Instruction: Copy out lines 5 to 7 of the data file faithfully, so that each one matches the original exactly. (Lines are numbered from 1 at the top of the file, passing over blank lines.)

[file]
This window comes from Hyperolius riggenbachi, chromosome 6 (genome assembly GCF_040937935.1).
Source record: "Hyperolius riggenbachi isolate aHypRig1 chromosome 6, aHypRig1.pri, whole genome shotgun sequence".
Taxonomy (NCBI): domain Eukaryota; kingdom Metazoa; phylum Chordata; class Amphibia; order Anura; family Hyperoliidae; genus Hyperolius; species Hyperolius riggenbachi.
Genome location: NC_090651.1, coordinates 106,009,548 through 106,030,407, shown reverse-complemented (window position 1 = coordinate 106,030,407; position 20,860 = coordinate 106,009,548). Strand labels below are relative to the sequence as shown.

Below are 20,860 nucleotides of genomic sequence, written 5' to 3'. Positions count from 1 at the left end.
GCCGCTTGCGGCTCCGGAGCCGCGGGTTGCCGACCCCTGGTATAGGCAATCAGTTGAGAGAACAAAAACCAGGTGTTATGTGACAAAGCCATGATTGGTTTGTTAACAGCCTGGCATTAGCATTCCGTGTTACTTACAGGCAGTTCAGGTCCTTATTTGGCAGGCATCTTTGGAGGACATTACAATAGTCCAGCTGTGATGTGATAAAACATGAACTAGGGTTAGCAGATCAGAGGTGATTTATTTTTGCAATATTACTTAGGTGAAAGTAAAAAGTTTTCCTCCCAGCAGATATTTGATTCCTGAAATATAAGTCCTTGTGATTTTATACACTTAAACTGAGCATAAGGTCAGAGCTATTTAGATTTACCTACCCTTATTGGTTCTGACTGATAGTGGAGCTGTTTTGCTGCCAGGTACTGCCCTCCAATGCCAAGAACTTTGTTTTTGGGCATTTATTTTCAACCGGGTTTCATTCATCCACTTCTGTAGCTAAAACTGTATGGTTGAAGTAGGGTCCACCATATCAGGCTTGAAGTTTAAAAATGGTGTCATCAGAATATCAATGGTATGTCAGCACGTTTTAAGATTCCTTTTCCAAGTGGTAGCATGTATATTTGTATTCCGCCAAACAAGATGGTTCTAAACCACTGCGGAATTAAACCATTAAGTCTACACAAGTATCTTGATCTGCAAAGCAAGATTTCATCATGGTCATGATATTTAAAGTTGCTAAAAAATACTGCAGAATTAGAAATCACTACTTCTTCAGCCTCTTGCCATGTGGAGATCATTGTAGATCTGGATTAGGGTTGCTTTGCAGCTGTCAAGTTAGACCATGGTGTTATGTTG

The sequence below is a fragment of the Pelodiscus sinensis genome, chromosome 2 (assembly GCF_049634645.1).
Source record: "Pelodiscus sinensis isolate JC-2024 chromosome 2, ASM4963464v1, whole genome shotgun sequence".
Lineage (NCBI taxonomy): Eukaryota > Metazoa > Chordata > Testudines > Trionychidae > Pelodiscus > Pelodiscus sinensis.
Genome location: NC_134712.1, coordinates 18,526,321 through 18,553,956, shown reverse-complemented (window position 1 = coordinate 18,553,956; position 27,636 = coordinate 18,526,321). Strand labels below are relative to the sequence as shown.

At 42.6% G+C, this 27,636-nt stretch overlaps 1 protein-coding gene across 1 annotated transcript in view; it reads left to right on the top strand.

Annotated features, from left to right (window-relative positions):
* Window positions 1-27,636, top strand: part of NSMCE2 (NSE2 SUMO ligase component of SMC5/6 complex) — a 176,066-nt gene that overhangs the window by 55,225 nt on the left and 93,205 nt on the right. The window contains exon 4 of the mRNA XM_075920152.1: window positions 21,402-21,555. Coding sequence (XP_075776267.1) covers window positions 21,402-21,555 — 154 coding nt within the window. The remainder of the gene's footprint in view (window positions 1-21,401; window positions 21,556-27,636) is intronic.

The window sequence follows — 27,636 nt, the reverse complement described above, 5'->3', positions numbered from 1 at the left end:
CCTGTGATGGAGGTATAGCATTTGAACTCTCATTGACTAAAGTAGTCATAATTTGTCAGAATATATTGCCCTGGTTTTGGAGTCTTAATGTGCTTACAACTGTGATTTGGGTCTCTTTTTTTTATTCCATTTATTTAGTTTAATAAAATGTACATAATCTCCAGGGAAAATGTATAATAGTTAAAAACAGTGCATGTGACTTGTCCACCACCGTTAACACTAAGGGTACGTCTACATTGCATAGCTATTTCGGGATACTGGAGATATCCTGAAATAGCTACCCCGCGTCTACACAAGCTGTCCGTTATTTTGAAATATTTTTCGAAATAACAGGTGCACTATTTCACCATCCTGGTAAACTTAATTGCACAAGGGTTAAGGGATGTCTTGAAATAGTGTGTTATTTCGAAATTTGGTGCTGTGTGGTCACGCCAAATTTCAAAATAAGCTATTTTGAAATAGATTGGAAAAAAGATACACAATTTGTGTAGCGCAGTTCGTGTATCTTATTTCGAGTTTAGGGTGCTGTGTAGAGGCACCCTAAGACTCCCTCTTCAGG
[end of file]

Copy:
Below are 20,860 nucleotides of genomic sequence, written 5' to 3'. Positions count from 1 at the left end.
GCCGCTTGCGGCTCCGGAGCCGCGGGTTGCCGACCCCTGGTATAGGCAATCAGTTGAGAGAACAAAAACCAGGTGTTATGTGACAAAGCCATGATTGGTTTGTTAACAGCCTGGCATTAGCATTCCGTGTTACTTACAGGCAGTTCAGGTCCTTATTTGGCAGGCATCTTTGGAGGACATTACAATAGTCCAGCTGTGATGTGATAAAACATGAACTAGGGTTAGCAGATCAGAGGTGATTTATTTTTGCAATATTACTTAGGTGAAAGTAAAAAGTTTTCCTCCCAGCAGATATTTGATTCCTGAAATATAAGTCCTTGTGATTTTATACACTTAAACTGAGCATAAGGTCAGAGCTATTTAGATTTACCTACCCTTATTGGTTCTGACTGATAGTGGAGCTGTTTTGCTGCCAGGTACTGCCCTCCAATGCCAAGAACTTTGTTTTTGGGCATTTATTTTCAACCGGGTTTCATTCATCCACTTCTGTAGCTAAAACTGTATGGTTGAAGTAGGGTCCACCATATCAGGCTTGAAGTTTAAAAATGGTGTCATCAGAATATCAATGGTATGTCAGCACGTTTTAAGATTCCTTTTCCAAGTGGTAGCATGTATATTTGTATTCCGCCAAACAAGATGGTTCTAAACCACTGCGGAATTAAACCATTAAGTCTACACAAGTATCTTGATCTGCAAAGCAAGATTTCATCATGGTCATGATATTTAAAGTTGCTAAAAAATACTGCAGAATTAGAAATCACTACTTCTTCAGCCTCTTGCCATGTGGAGATCATTGTAGATCTGGATTAGGGTTGCTTTGCAGCTGTCAAGTTAGACCATGGTGTTATGTTG

The sequence below is a fragment of the Pelodiscus sinensis genome, chromosome 2 (assembly GCF_049634645.1).